This makes sense: the field of AI has been burned more than once in the past by over-promising and under-delivering, and history shows that it’s often easier to do AI work when one keeps an eye on goals that are achievable within the next few years.

Many AI scientists have incentives to stick to practical work, look to the short term, and make only realistic promises. (This is evidenced in part by the field’s recent focus on “machine learning,” which has a narrower and more immediate focus than the “old-fashioned” field of AI.) This has paid off, and industry and academia both have made continual incremental breakthroughs that have led to some amazing new technologies. However, it has also made long-term considerations somewhat toxic, and “artificial general intelligence” has been a taboo topic of sorts in recent years. This sentiment is starting to shift, but most academics are still loath to work on foundational problems pertaining to artificial general intelligence, preferring research that improves the capabilities of practical systems today.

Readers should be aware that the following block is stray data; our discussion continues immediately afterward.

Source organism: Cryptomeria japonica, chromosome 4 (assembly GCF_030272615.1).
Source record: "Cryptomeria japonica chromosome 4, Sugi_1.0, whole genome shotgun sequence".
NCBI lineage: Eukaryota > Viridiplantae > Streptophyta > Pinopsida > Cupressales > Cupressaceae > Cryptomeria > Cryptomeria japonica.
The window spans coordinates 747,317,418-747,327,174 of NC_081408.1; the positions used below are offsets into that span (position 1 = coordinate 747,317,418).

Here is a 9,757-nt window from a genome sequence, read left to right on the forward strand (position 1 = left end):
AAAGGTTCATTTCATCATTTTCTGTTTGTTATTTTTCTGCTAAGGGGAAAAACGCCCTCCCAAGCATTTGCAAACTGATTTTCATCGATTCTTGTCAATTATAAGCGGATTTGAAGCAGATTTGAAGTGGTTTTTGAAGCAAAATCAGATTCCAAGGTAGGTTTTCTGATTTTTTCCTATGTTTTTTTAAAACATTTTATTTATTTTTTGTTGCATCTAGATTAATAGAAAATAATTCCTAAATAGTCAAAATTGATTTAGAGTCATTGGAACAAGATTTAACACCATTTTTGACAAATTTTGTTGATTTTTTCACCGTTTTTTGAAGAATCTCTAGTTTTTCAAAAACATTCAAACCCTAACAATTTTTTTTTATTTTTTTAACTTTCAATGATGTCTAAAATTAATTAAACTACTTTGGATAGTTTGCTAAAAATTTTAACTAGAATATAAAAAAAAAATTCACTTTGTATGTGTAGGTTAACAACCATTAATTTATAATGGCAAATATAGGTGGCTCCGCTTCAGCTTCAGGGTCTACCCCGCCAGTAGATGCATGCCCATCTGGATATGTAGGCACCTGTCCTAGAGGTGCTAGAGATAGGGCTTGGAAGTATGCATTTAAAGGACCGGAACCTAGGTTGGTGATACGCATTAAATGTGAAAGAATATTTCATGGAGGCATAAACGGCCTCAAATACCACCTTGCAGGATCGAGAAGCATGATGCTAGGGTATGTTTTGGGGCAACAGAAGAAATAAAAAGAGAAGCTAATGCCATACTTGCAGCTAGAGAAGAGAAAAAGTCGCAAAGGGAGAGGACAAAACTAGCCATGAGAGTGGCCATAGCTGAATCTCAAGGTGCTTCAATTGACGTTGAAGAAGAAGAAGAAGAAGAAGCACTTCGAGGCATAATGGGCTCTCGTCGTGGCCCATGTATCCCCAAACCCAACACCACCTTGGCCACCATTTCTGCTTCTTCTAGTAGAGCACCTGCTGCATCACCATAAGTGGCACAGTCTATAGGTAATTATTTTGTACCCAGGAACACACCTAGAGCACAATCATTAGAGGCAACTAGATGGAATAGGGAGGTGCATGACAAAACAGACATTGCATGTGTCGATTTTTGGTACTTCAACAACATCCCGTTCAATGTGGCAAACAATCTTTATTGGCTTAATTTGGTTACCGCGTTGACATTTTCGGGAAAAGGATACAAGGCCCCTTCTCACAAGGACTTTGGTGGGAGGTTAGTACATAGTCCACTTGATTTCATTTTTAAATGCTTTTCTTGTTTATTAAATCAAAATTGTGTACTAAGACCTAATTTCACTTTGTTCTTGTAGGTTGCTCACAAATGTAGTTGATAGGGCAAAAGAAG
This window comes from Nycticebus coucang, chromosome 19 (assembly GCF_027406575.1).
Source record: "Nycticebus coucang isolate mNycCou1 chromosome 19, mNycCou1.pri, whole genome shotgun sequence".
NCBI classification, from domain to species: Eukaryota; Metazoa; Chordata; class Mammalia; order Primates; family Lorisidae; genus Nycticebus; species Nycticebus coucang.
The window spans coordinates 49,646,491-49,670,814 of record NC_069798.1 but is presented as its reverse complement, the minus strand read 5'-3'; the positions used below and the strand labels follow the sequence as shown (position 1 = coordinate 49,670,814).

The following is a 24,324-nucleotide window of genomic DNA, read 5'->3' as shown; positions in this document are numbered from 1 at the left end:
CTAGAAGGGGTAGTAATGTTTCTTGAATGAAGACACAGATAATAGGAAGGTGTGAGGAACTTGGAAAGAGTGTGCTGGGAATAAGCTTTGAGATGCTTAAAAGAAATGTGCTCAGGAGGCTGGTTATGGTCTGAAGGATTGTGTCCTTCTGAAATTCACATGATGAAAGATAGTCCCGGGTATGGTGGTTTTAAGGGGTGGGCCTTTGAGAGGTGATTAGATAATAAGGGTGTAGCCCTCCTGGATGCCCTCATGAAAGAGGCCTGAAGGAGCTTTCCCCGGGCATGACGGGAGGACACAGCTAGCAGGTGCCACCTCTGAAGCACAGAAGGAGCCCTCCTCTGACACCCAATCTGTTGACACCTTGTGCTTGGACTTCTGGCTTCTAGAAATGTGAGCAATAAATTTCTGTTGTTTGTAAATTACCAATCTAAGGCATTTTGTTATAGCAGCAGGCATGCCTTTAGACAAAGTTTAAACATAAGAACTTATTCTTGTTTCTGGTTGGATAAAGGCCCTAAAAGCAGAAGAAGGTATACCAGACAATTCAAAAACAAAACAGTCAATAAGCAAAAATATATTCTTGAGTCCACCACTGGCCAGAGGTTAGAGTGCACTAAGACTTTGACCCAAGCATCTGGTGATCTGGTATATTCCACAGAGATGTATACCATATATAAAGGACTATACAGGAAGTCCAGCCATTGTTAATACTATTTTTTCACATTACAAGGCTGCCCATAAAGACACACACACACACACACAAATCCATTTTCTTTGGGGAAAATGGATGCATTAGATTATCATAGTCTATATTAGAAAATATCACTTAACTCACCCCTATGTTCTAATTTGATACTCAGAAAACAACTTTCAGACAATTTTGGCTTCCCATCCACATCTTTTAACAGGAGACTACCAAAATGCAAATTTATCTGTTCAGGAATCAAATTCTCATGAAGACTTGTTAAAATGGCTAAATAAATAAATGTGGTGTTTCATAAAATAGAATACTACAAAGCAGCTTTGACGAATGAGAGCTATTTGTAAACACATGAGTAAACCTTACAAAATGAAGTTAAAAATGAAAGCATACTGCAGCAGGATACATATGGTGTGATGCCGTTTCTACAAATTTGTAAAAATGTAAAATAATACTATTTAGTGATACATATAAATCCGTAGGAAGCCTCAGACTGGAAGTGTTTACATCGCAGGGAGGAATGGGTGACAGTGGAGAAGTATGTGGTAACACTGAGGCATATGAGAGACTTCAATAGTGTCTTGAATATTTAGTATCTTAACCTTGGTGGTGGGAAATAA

2. We’re solving a different sort of problem.

In MIRI’s Approach I spoke of two different classes of computer science problem. Class 1 problems involve figuring out how to do, in practice and with reasonable amounts of computing power, things which we know how to do in principle. Class 2 problems involve figuring out how to do in principle things that we can’t even do in principle yet.

Our current approach to alignment research is to try to move problems from Class 2 to Class 1. This kind of research has been pursued successfully in other areas in the past, and in the context of AI alignment I believe that it deserves significantly more attention than it is receiving.